The right brain manages nonverbal aspects of memories that are typically below the level of conscious awareness. These aspects of ACE memories include images (such as facial expressions of the caregiver or perpetrator), visceral experiences (such as nausea or tightening of the gut or chest), survival tendencies (such as the impulse to run, hunch shoulders, or freeze), and a pervasive, wordless sense of danger or shame.
Implicit memories are situated in the right, emotional, and survival regions of the brain and might not be accessible to words and logic. Newer treatment approaches to rewire implicitly imprinted ACE memories start with strategies that target areas of the brain that regulate images, emotions, and bodily sensations. These strategies include:
- Nurturing imagery helps to strengthen and stabilize the nervous system prior to beginning memory work by creating new, positive neural circuits. Various imagery exercises simulate the attachment experiences that were needed, but lacking developmentally, while self-nurturing imagery creates additional positive neural circuits and patterns of coping.
- Regulating dysregulated stress arousal. Arousal dysregulation occurs when one is stuck on stress arousal that is too high (hyperarousal) or too low (hypoarousal—collapse, numbing, freezing). Most who are affected by trauma are stuck on hyperarousal, while a minority are stuck on hypoarousal. The latter results either from exhaustion or from encountering a particularly overwhelming acute stressor. The goal is to help clients return to the “window of tolerance,” where stress arousal is neither too high or too low. In this window, all regions of the brain are back online, including the left brain and regions that give the client a sense of connection to oneself and one’s emotions. In this window, memory work can proceed. The body-oriented strategies pioneered by master clinicians Pat Ogden, Bessel van der Kolk, and Peter Levine start with putting the trauma story aside and calming the body in order to, in a bottom-up fashion, calm the emotional and survival regions of the brain. Tracking, or paying close attention to what is happening in the body, promotes calming and synchronizing of the various regions of the brain.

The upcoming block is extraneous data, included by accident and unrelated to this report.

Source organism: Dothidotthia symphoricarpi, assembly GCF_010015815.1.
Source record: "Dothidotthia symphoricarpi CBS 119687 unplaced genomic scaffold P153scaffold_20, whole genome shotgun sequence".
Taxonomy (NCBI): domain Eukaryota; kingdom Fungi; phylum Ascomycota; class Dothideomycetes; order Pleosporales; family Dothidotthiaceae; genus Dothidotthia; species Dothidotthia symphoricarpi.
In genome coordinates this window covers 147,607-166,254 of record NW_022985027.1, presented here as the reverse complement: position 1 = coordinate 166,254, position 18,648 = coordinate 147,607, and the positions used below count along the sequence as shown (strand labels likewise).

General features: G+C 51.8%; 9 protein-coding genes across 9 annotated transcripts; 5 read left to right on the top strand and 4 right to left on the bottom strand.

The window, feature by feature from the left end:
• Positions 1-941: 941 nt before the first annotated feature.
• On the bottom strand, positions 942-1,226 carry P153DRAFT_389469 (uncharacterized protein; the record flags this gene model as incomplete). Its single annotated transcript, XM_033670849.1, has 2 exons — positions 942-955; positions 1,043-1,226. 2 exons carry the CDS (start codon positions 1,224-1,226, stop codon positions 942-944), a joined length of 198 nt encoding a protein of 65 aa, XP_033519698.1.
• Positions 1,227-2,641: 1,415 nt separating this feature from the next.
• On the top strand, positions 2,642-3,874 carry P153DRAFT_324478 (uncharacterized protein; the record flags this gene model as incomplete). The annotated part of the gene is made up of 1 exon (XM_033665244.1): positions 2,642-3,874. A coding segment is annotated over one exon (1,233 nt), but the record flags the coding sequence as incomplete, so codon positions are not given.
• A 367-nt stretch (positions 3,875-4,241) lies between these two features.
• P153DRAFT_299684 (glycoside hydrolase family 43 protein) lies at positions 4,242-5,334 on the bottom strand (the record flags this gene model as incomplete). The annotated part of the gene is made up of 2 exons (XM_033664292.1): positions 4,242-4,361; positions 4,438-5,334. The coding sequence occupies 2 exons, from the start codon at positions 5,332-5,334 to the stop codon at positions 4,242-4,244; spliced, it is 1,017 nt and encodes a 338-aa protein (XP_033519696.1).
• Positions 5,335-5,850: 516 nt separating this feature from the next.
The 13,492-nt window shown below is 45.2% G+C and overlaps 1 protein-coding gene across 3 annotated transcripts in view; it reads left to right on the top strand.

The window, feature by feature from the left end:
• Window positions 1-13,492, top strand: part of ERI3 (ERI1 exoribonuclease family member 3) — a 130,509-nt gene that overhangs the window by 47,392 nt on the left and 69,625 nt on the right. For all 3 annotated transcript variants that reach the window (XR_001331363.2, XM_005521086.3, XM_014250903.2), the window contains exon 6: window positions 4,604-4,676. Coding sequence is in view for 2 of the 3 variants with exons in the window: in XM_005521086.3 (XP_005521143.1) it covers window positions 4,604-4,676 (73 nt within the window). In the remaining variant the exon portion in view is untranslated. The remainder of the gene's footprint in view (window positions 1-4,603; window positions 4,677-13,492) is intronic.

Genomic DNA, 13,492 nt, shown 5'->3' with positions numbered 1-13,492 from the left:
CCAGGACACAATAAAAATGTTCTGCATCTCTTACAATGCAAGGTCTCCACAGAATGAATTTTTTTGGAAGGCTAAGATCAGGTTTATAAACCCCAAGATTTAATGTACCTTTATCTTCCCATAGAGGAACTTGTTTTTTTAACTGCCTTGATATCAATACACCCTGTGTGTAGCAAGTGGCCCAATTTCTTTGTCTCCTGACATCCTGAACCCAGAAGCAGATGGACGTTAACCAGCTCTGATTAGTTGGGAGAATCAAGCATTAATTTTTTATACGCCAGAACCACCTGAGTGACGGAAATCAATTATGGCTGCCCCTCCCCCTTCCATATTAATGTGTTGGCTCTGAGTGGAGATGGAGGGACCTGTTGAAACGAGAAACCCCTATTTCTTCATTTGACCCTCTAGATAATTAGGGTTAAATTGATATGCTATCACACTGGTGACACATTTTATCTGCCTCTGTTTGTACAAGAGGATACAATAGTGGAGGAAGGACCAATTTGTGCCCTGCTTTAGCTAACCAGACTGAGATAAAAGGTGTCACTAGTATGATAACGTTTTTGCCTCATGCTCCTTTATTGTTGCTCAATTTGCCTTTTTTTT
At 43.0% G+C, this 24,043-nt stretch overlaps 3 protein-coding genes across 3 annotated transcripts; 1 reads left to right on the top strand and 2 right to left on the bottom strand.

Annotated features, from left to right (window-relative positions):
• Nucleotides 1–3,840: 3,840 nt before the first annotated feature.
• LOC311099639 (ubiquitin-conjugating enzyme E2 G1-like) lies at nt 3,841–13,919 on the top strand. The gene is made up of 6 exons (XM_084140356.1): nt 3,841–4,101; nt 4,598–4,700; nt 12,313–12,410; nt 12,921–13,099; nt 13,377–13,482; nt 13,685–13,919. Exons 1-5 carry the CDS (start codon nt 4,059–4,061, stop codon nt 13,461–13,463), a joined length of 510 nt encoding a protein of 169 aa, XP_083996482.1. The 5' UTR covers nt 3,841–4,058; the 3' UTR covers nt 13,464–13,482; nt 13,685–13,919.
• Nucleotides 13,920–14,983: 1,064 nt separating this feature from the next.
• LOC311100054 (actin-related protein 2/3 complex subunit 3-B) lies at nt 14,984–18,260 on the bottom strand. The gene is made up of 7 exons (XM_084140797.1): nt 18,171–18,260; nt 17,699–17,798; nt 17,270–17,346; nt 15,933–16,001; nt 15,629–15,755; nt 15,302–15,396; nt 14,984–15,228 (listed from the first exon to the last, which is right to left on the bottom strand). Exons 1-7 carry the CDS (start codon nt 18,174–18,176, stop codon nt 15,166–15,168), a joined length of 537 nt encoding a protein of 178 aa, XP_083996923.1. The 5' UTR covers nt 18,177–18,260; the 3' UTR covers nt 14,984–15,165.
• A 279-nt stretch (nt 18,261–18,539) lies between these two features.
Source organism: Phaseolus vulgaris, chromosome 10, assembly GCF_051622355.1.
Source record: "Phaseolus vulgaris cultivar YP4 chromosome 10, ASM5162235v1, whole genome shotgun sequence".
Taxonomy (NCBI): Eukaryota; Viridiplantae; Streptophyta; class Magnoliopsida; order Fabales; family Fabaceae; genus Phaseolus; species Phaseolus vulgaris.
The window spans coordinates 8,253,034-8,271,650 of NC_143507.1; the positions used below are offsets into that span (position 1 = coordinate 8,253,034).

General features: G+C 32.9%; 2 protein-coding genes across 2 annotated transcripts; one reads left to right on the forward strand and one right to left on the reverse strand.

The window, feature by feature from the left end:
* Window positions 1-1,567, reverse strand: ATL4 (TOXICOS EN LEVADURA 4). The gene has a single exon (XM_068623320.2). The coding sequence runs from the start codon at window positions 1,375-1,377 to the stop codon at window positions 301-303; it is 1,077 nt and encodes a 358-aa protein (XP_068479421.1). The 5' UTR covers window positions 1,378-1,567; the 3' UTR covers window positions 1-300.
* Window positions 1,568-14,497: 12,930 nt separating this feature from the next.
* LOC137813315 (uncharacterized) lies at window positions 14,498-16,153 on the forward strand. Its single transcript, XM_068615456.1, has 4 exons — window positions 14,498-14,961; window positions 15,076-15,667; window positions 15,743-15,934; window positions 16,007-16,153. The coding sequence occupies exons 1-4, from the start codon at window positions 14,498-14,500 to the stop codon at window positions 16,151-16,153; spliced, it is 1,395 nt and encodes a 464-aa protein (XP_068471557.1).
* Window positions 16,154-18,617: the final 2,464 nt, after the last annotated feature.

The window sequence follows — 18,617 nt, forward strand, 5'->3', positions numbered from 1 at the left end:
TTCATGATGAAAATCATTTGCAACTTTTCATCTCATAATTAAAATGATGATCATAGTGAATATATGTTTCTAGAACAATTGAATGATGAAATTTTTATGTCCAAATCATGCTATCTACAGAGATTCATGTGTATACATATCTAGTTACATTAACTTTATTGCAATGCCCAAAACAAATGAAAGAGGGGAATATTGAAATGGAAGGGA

- Regulating intense emotions. Chronically elevated emotions such as anxiety, grief, or anger can maintain dysregulated stress arousal. Therapists can equip clients with a variety of skills that the client can use both during treatment and in everyday situations.
- Floatback strategies enable clients to soothe and settle both recent emotional upheavals, and the childhood memories that fuel recent overreactions and distorted thinking.
- Rewiring shame, which can be imprinted beneath conscious awareness in the earliest months of life (e.g., the wordless image of a caregiver’s look of angry disgust can be imprinted in the infant’s developing brain, resulting in a persistent, felt sense of inadequacy).
- Transitioning to a satisfying life. While helping clients recover from old wounds is a critical aspect of therapy, the work is incomplete without equipping them with skills to create a fulfilling life. The client can be guided to cultivate self-respect and self-esteem, forgive, feed the soul, and weave joy into their lives.
In future blogs, we’ll explore some impressive new treatment modalities that skillfully apply these principles, as well as practical tips for applying these principles in your practice.
Glenn R. Schiraldi, PhD, Lt Col (USAR), has served on the stress management strategies at The Pentagon, the International Critical Incident Stress Foundation, and the University of Maryland School of Public Health—where he received the Outstanding Teaching Award and other teaching/service awards. His fourteen books on stress-related topics have been translated into fourteen languages, and include The Adverse Childhood Experiences Recovery Workbook, The Post-Traumatic Stress Disorder Sourcebook, The Resilience Workbook, and The Self-Esteem Workbook. He has trained laypersons and mental health professionals around the world on various aspects of stress, trauma, and resilience.